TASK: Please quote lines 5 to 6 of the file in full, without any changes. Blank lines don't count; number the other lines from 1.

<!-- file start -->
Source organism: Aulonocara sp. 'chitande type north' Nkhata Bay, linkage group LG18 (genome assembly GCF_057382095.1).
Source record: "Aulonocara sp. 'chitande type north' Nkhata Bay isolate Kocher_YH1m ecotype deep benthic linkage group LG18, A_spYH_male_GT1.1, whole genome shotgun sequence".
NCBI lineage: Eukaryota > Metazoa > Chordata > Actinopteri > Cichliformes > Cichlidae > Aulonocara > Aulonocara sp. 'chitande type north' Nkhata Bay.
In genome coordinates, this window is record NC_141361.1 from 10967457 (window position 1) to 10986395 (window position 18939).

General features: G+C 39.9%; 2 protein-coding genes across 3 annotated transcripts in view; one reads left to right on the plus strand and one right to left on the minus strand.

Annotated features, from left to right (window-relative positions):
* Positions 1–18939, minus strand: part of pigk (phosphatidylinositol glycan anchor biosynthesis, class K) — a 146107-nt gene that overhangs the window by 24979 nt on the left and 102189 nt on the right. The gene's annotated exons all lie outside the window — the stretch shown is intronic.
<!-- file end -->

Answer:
General features: G+C 39.9%; 2 protein-coding genes across 3 annotated transcripts in view; one reads left to right on the plus strand and one right to left on the minus strand.

Annotated features, from left to right (window-relative positions):